A British archaeologist claims she may have uncovered the treasure mine from which the fabled Queen of Sheba drew her wealth, the UK daily The Observer reported.
Hidden on a hill on the Gheralta plateau in northern Ethiopia, the unexplored mine lies within the Queen's former territory, a nearly 3,000-year-old Sheba kingdom that scholars believe spanned modern-day Ethiopia and Yemen.
"One of the things I've always loved about archaeology is the way it can tie up with legends and myths. The fact that we might have the Queen of Sheba's mines is extraordinary," Louise Schofield, an archaeologist and former British Museum curator, told The Observer.
According to the Old Testament, the Queen of Sheba travelled from her mysterious kingdom to meet King Salomon in Jerusalem "with a very great train, with camels that bear spices, and very much gold, and precious stones."
The Queen was "overwhelmed" by Solomon's wisdom and the splendour of his kingdom. As she departed, "she gave the king 120 talents of gold" – the equivalent of four-and-a-half tons.
Legend has it that she gave birth to Solomon's child shortly after their passionate encounter and that descendants of their child, Menelik, became the kings of Abyssinia.
Schofield found the ancient mine hidden behind a 20-foot wide that was carved with a sun and crescent moon, the "calling card of the land of Sheba," according to Schofield.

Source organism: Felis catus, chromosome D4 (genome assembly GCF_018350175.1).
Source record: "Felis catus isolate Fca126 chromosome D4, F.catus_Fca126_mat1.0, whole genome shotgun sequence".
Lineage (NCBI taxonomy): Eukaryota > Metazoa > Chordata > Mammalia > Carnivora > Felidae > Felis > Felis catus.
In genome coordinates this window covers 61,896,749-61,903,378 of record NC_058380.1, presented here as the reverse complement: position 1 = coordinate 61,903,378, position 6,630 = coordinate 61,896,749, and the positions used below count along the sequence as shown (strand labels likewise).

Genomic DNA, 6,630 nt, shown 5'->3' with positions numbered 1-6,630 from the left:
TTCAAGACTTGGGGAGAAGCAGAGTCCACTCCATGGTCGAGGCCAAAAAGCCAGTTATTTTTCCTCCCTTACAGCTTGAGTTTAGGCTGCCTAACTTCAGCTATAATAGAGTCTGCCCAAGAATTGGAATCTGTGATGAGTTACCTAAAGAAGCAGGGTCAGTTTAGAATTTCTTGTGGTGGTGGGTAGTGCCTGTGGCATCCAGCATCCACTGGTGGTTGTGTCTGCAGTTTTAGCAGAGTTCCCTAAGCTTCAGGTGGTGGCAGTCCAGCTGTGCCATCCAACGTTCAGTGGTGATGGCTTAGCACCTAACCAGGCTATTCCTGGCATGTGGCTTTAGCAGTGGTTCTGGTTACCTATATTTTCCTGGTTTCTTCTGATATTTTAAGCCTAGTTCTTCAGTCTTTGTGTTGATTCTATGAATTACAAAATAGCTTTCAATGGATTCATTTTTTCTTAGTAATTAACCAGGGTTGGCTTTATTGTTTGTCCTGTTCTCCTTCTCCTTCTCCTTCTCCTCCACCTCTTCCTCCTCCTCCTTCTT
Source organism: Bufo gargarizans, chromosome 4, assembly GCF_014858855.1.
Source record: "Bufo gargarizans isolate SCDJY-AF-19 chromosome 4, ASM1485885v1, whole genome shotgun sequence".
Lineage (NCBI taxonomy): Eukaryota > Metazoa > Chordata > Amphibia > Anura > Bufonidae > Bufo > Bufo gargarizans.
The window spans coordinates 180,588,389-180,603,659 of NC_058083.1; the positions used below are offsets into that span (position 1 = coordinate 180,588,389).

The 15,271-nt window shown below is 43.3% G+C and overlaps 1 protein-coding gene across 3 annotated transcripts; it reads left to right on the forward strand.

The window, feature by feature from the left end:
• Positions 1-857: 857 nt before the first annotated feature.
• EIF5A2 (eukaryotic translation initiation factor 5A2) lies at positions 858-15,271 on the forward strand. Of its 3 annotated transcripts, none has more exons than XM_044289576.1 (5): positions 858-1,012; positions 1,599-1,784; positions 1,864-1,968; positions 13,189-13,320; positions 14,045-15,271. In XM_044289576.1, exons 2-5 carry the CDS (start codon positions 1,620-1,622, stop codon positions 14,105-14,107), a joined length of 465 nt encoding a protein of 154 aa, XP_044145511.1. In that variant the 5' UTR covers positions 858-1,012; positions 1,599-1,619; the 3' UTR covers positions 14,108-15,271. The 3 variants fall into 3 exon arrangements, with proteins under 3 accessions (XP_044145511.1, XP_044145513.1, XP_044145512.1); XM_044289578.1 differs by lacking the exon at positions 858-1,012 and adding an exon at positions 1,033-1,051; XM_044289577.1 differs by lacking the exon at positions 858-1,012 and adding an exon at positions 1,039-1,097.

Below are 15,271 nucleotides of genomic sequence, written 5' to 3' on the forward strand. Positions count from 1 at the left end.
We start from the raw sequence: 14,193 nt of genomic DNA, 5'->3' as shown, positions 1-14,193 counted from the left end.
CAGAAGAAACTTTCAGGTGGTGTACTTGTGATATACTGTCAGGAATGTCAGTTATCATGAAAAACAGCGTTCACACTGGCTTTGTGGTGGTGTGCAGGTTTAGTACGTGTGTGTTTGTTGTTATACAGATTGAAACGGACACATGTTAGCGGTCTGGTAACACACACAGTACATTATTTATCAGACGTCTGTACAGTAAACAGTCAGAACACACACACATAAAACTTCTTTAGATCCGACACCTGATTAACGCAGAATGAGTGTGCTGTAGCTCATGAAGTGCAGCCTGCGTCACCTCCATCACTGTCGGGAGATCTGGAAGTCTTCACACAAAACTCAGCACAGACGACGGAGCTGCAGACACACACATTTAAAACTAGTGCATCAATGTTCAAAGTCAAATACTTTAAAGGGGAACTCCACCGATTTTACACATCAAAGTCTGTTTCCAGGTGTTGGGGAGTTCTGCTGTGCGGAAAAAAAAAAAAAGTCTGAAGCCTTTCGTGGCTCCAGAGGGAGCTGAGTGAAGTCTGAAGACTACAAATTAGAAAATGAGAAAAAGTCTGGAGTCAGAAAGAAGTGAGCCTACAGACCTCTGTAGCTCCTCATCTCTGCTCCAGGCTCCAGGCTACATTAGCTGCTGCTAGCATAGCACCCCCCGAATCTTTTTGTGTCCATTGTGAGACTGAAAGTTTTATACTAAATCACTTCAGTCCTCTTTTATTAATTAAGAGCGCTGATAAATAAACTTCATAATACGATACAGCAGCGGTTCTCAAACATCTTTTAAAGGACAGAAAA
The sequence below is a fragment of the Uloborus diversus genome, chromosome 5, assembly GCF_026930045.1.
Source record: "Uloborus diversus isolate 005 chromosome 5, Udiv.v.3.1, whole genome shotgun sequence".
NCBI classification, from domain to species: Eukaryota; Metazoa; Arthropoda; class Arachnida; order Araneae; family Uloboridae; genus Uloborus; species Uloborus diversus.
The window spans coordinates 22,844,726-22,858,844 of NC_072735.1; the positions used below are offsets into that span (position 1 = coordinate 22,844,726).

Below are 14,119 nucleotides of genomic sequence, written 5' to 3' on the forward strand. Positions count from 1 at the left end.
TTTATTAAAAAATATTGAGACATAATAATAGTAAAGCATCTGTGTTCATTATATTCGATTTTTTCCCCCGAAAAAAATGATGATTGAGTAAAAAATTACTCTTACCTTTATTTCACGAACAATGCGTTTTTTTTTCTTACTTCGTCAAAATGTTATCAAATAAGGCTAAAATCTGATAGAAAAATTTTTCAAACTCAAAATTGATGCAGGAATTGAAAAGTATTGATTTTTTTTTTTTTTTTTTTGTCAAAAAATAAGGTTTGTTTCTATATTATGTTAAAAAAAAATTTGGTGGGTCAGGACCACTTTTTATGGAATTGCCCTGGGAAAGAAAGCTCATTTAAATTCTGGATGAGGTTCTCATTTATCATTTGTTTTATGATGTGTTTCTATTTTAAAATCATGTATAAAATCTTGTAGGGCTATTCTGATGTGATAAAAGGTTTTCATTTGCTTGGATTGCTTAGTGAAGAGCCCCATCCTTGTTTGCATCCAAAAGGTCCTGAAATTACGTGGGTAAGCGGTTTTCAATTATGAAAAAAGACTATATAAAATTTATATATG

"I crawled beneath the stone — wary of a 9-foot cobra I was warned lives here — and came face to face with an inscription in Sabaean, the language that the Queen of Sheba would have spoken," she said.
Buried about four feet beneath the surface of a hill circled by vultures, the shaft featured an ancient skull embedded above the entrance. This boasted Sabaean chiselling, according to Schofield.
She said that the structure had gone unnoticed despite the fact that locals still pan for gold in a nearby river.
Not far away, the archaeologist discovered remains of columns and other finely carved stones possibly belonging to a buried temple believed to be dedicated to a moon deity of Sheba.
The site of a battlefield, complete with ancient bones, was also unearthed nearby.
The precise size of the mine, whose entrance is blocked by boulders, has not yet been determined, but tests by a gold prospector suggest it is extensive, with underground passages large enough to walk inside.
A full excavation of the site will begin as soon as Schofield secures the necessary fundings.
Image: The Visit of the Queen of Sheba to King Solomon. Edward Poynter (1836–1919), Art Gallery of New South Wales. Credit: Wikimedia Commons.